An industry note from Philip Shen, managing director, ROTH Capital Partners, said industry contacts have informed the firm that the first potentially meaningful supply of solar panels detained by Customs Border Patrol under the Uyghur Forced Labor Prevention Act (UFLPA) has been released to the U.S. market.
The note said JinkoSolar modules made with Wacker polysilicon were released. “We believe this could result in a ramp up of volume and imports. The company likely has a substantial amount of Hoshine WRO & UFLPA backlog to get through,” wrote Shen.
The UFLPA places a “rebuttable presumption” that goods from the Xinjiang region of China, home to roughly 50% of the global polysilicon supply chain, are made with forced labor. The act places the burden of proof on buyers to show that the imported goods have no connection to forced labor whatsoever.
To be in compliance with UFLPA, companies must provide a comprehensive supply chain mapping, a complete list of all workers at a facility, and proof that workers were not subject to conditions typical of forced labor practices and are there voluntarily.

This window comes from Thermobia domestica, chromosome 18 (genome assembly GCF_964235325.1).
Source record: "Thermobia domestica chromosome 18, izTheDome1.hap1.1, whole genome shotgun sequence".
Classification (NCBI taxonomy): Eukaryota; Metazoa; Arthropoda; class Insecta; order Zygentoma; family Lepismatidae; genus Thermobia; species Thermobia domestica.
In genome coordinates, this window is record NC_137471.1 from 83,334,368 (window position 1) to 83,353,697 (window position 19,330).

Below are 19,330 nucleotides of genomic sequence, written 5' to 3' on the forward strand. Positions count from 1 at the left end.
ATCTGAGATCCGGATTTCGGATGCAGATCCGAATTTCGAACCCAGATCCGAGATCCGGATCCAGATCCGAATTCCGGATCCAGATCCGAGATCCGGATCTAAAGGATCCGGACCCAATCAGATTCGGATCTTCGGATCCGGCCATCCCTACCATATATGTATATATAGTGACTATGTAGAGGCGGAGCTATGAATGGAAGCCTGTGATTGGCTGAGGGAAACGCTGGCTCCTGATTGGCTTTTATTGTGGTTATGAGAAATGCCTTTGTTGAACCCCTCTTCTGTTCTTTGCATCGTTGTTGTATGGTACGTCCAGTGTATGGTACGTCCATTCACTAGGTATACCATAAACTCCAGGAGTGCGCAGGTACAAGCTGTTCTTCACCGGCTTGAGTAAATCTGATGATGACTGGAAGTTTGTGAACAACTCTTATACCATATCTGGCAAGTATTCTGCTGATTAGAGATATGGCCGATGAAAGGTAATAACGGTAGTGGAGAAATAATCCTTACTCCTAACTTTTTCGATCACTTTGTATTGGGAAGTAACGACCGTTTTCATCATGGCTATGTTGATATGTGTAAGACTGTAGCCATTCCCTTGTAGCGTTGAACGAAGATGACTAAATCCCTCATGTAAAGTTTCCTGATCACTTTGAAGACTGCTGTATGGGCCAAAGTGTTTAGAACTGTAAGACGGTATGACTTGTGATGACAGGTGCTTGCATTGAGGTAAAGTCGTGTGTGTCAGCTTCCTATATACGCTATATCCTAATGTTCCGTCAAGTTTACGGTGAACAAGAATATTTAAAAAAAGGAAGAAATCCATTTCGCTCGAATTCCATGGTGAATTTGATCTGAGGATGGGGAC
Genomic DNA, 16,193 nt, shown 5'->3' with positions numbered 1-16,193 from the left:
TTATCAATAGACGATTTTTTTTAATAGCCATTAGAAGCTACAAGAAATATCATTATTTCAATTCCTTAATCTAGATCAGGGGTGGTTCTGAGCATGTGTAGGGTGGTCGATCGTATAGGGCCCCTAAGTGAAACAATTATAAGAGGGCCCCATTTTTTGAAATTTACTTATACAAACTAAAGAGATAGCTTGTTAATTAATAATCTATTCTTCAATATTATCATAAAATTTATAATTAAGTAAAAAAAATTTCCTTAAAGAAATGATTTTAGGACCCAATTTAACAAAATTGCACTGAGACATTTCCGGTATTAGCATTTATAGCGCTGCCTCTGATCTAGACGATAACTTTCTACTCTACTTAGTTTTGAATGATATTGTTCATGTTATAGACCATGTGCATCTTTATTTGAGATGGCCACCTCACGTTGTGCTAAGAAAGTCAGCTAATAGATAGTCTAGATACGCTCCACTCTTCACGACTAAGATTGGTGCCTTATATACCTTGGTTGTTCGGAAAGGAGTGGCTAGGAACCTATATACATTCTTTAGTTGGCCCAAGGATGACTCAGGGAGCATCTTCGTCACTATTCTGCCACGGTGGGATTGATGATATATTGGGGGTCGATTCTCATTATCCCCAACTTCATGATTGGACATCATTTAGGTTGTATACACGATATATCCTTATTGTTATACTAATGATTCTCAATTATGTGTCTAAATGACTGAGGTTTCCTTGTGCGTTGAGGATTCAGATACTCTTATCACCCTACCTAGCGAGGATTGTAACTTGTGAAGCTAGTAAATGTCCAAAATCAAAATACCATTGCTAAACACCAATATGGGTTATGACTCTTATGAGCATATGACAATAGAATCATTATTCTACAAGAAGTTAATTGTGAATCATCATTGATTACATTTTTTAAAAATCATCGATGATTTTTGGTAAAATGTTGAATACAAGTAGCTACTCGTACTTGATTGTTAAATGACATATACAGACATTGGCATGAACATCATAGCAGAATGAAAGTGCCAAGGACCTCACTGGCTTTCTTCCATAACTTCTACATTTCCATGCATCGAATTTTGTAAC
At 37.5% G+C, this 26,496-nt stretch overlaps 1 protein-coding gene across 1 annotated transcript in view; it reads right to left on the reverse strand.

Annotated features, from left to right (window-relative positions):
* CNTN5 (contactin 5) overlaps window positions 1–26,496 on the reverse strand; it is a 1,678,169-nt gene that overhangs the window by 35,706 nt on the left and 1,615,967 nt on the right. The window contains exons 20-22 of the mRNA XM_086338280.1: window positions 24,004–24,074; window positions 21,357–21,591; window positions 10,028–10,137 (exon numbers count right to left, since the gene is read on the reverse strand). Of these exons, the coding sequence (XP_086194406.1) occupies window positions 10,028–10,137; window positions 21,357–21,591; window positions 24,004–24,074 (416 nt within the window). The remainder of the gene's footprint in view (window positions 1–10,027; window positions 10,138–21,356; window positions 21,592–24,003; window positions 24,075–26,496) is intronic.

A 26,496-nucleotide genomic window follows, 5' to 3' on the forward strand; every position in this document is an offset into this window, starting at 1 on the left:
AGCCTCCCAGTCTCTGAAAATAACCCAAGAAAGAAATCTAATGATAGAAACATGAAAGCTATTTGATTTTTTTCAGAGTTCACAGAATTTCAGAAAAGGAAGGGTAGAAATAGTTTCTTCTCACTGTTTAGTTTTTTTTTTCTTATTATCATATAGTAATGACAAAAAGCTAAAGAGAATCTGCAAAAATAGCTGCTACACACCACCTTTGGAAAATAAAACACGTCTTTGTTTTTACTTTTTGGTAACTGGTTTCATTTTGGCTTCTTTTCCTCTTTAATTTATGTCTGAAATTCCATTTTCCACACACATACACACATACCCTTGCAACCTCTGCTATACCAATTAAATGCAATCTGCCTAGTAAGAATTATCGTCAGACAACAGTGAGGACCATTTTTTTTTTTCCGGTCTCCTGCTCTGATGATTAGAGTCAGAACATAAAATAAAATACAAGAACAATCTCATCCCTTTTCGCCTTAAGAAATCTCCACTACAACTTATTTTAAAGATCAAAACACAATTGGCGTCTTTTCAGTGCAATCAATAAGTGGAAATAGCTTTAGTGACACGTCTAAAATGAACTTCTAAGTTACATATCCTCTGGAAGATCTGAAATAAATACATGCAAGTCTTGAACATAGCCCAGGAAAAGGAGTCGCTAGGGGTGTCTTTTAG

Earlier this month, Reuters reported that over 1,000 shipments of solar energy components, valued in the hundreds of millions of dollars, have been blocked in U.S. ports under enforcement of UFLPA. ROTH said in August that as much as 3 GW had been held in Customs since the law was enacted. As much as 9 GW to 12 GW of solar modules could be prevented from entering U.S. markets by the end of the year, said Shen.
The module release is expected to have a meaningfully positive effect on the U.S. utility-scale solar sector, said ROTH.
The note warned that Customs Border Patrol may now turn its attention beyond the top solar component importers. “We could end up being in a two steps forward, one step back situation,” said ROTH.
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